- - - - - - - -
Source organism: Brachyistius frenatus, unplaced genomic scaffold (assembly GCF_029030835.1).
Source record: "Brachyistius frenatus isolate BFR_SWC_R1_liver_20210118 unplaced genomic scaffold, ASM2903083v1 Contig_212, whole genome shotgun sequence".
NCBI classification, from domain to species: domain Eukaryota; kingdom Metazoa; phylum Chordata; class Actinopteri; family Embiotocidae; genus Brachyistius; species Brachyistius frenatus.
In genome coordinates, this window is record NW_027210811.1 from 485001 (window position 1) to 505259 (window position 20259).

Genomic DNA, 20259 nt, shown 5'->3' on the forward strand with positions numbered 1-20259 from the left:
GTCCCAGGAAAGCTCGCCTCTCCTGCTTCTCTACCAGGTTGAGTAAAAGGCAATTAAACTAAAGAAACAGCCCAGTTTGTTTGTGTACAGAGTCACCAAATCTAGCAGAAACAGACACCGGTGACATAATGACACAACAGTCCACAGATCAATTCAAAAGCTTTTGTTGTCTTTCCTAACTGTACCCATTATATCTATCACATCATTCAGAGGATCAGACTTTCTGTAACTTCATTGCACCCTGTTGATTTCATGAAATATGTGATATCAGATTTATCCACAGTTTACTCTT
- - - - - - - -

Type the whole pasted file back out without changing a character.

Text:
Source organism: Brachyistius frenatus, unplaced genomic scaffold (assembly GCF_029030835.1).
Source record: "Brachyistius frenatus isolate BFR_SWC_R1_liver_20210118 unplaced genomic scaffold, ASM2903083v1 Contig_212, whole genome shotgun sequence".
NCBI classification, from domain to species: domain Eukaryota; kingdom Metazoa; phylum Chordata; class Actinopteri; family Embiotocidae; genus Brachyistius; species Brachyistius frenatus.
In genome coordinates, this window is record NW_027210811.1 from 485001 (window position 1) to 505259 (window position 20259).

Genomic DNA, 20259 nt, shown 5'->3' on the forward strand with positions numbered 1-20259 from the left:
GTCCCAGGAAAGCTCGCCTCTCCTGCTTCTCTACCAGGTTGAGTAAAAGGCAATTAAACTAAAGAAACAGCCCAGTTTGTTTGTGTACAGAGTCACCAAATCTAGCAGAAACAGACACCGGTGACATAATGACACAACAGTCCACAGATCAATTCAAAAGCTTTTGTTGTCTTTCCTAACTGTACCCATTATATCTATCACATCATTCAGAGGATCAGACTTTCTGTAACTTCATTGCACCCTGTTGATTTCATGAAATATGTGATATCAGATTTATCCACAGTTTACTCTT